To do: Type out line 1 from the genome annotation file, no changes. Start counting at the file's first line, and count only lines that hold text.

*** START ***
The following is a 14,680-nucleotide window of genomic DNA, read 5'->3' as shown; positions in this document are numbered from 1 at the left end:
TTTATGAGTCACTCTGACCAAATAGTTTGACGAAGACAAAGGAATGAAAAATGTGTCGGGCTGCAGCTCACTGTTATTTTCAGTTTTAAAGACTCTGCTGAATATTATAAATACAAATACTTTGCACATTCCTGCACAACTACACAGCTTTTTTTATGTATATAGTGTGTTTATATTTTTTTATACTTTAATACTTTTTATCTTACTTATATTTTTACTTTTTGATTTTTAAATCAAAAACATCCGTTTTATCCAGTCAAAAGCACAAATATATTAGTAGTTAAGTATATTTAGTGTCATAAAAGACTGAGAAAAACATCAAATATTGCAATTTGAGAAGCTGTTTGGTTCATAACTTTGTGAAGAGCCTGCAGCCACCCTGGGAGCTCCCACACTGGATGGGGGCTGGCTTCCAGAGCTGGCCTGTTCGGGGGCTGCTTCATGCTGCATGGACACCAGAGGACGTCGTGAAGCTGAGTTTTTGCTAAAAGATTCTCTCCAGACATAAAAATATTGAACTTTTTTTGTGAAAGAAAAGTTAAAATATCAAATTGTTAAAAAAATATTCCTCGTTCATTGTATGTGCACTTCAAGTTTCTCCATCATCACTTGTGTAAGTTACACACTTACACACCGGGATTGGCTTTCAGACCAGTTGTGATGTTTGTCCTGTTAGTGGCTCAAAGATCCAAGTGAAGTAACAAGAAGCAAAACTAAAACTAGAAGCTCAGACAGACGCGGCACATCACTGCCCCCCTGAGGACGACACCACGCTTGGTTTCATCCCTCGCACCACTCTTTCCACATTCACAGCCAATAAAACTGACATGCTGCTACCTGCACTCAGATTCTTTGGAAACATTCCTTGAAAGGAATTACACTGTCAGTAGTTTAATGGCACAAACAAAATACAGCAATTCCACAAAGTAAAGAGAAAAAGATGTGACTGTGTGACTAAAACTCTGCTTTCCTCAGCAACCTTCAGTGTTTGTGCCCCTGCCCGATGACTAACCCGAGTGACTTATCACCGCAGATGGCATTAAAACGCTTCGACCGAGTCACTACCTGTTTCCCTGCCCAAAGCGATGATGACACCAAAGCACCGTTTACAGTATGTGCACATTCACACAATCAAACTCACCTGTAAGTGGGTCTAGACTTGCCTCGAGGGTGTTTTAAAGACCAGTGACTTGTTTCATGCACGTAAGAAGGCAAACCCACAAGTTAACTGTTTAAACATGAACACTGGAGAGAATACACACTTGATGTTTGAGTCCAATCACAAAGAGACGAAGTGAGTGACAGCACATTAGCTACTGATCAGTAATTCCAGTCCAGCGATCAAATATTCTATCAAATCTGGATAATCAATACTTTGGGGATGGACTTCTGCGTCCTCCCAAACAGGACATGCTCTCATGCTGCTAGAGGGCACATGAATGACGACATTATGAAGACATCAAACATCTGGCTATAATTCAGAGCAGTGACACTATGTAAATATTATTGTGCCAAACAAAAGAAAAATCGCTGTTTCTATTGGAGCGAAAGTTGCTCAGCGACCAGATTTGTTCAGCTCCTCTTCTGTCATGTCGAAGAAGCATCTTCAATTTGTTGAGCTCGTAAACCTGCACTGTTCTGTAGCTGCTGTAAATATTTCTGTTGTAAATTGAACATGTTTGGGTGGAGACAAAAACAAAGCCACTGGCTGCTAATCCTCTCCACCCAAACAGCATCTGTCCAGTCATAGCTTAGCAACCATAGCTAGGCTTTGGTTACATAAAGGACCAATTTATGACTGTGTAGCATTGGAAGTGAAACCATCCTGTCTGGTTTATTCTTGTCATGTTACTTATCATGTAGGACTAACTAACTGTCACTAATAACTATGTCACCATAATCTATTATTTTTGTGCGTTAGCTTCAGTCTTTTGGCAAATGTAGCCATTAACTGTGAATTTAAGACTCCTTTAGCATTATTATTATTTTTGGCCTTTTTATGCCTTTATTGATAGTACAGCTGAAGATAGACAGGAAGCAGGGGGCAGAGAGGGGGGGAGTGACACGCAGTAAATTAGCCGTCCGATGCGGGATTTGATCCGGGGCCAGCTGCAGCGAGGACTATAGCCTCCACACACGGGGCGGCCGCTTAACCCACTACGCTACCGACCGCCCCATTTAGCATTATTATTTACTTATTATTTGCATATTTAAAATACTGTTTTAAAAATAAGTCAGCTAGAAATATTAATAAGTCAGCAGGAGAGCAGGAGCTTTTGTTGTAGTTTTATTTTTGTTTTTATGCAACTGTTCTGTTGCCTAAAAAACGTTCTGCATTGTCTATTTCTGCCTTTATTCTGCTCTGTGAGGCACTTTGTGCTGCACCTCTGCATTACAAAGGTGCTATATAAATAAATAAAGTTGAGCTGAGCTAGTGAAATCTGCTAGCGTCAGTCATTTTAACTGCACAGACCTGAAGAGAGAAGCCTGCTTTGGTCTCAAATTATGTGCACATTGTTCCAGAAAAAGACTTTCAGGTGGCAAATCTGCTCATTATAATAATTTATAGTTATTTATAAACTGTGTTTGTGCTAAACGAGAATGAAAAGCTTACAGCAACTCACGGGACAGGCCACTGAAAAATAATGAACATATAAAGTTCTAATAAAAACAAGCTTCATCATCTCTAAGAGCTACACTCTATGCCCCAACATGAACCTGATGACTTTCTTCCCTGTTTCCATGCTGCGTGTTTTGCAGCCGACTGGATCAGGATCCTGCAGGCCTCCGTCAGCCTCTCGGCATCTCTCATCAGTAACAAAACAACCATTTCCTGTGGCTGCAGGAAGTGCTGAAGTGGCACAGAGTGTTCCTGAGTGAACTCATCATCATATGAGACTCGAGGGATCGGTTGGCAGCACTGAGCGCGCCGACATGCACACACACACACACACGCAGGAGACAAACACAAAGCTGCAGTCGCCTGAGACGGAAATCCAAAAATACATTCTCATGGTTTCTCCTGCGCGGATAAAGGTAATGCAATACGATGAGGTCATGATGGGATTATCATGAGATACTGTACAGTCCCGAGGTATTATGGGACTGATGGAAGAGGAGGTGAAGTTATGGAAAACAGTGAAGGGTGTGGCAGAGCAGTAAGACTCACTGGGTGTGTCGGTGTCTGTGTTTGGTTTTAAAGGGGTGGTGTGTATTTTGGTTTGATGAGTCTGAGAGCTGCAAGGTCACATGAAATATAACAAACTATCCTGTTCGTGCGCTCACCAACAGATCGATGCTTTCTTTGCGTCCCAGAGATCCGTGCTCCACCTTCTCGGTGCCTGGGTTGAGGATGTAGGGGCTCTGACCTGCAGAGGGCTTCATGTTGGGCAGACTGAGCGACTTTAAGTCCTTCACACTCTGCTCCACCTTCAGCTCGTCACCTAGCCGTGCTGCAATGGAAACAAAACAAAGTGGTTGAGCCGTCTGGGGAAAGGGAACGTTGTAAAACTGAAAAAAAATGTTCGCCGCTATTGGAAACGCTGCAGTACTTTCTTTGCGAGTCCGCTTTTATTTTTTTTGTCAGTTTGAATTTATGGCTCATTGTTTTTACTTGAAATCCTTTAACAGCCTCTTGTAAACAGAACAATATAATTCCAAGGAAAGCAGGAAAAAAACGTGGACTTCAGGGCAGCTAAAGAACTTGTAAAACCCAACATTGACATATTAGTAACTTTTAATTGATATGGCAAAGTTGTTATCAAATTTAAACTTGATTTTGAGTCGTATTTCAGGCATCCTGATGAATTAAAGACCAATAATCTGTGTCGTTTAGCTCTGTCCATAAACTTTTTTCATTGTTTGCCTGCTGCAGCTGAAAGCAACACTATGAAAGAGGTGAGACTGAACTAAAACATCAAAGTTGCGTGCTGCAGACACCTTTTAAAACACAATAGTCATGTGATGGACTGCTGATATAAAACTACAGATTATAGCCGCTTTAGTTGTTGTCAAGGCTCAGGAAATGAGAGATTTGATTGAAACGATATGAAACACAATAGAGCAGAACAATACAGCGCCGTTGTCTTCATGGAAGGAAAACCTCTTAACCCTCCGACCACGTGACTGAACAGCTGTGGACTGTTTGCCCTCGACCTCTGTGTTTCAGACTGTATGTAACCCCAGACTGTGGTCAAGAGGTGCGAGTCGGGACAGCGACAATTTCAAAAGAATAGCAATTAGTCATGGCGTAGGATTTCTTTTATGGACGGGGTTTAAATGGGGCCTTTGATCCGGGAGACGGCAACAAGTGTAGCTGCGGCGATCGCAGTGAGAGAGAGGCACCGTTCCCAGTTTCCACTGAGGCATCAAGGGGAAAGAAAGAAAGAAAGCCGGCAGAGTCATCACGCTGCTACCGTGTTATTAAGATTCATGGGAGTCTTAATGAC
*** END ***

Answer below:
The following is a 14,680-nucleotide window of genomic DNA, read 5'->3' as shown; positions in this document are numbered from 1 at the left end: